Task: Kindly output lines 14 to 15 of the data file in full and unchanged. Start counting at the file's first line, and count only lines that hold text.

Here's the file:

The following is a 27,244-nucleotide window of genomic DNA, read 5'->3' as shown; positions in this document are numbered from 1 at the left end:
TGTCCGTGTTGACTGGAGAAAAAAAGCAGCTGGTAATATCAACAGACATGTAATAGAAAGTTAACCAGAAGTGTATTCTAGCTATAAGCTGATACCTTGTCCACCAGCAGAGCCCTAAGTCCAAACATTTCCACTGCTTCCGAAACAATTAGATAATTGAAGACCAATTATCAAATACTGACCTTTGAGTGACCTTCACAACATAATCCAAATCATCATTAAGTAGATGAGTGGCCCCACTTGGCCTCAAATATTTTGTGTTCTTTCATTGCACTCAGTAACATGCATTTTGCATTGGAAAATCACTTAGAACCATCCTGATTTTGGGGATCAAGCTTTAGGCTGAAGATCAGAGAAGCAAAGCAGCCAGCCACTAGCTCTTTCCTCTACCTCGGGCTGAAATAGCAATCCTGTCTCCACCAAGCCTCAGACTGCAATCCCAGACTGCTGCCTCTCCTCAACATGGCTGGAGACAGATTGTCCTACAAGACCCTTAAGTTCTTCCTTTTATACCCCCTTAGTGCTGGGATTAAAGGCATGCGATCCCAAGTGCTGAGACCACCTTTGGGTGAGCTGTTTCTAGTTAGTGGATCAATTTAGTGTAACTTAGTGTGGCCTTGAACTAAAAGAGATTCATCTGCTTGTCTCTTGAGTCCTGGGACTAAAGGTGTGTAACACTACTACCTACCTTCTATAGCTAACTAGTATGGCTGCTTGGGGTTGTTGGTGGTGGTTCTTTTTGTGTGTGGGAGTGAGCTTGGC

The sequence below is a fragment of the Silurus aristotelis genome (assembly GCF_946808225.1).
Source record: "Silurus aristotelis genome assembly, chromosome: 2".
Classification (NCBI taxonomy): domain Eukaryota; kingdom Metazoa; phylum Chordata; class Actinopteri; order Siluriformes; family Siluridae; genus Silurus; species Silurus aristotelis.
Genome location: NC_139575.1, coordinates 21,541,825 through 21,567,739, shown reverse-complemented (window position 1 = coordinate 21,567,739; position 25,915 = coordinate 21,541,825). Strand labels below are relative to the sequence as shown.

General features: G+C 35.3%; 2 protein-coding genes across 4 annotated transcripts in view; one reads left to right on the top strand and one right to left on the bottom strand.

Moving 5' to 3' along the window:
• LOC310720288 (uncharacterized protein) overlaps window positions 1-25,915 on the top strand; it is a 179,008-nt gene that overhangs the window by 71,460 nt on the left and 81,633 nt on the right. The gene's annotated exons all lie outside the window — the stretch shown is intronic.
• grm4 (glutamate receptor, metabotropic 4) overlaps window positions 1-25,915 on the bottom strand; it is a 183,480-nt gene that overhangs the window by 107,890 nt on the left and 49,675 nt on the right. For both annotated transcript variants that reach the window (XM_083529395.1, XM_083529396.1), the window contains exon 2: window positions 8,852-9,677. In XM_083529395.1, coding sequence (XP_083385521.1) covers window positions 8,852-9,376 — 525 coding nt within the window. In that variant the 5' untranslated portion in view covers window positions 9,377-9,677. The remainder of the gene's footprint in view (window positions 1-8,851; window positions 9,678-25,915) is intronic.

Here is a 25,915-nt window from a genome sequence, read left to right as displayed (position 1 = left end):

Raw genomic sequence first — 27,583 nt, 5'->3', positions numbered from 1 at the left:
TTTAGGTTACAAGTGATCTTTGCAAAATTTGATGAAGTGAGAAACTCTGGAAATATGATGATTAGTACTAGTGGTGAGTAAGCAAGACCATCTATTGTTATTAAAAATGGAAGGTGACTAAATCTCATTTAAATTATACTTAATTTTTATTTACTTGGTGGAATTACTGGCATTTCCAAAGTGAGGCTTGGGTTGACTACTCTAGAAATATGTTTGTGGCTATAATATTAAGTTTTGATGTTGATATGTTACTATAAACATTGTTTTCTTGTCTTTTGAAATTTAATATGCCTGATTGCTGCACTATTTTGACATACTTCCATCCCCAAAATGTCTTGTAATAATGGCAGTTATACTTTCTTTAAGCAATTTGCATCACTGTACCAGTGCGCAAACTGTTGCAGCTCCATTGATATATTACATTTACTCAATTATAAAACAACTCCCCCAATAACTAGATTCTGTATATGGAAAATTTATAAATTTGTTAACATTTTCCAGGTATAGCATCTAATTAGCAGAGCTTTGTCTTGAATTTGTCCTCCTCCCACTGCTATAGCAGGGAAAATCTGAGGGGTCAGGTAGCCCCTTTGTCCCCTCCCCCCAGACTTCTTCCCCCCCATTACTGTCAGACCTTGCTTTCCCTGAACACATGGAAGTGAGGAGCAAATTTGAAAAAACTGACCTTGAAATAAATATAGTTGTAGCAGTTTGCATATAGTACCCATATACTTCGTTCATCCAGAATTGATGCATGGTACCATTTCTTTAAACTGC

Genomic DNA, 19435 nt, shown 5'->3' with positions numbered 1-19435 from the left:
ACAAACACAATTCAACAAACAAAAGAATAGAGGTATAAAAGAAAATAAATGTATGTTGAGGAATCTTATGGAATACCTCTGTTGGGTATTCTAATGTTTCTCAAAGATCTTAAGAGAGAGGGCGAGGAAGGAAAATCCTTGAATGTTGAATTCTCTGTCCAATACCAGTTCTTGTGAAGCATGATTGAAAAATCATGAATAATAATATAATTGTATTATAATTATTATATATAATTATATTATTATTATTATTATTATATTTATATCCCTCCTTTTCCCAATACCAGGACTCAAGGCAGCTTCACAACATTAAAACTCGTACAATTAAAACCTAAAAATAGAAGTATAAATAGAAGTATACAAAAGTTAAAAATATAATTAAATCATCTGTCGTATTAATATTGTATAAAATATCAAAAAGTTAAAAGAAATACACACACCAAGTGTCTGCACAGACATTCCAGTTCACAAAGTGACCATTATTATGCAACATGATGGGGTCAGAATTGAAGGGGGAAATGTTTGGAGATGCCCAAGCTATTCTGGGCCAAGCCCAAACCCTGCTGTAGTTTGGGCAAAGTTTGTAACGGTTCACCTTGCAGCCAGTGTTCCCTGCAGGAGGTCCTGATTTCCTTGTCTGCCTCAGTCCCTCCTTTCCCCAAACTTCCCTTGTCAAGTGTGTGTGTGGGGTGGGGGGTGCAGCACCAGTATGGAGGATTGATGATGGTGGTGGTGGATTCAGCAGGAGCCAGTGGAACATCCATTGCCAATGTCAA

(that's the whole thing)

Genomic DNA, 19435 nt, shown 5'->3' with positions numbered 1-19435 from the left:
ACAAACACAATTCAACAAACAAAAGAATAGAGGTATAAAAGAAAATAAATGTATGTTGAGGAATCTTATGGAATACCTCTGTTGGGTATTCTAATGTTTCTCAAAGATCTTAAGAGAGAGGGCGAGGAAGGAAAATCCTTGAATGTTGAATTCTCTGTCCAATACCAGTTCTTGTGAAGCATGATTGAAAAATCATGAATAATAATATAATTGTATTATAATTATTATATATAATTATATTATTATTATTATTATTATATTTATATCCCTCCTTTTCCCAATACCAGGACTCAAGGCAGCTTCACAACATTAAAACTCGTACAATTAAAACCTAAAAATAGAAGTATAAATAGAAGTATACAAAAGTTAAAAATATAATTAAATCATCTGTCGTATTAATATTGTATAAAATATCAAAAAGTTAAAAGAAATACACACACCAAGTGTCTGCACAGACATTCCAGTTCACAAAGTGACCATTATTATGCAACATGATGGGGTCAGAATTGAAGGGGGAAATGTTTGGAGATGCCCAAGCTATTCTGGGCCAAGCCCAAACCCTGCTGTAGTTTGGGCAAAGTTTGTAACGGTTCACCTTGCAGCCAGTGTTCCCTGCAGGAGGTCCTGATTTCCTTGTCTGCCTCAGTCCCTCCTTTCCCCAAACTTCCCTTGTCAAGTGTGTGTGTGGGGTGGGGGGTGCAGCACCAGTATGGAGGATTGATGATGGTGGTGGTGGATTCAGCAGGAGCCAGTGGAACATCCATTGCCAATGTCAA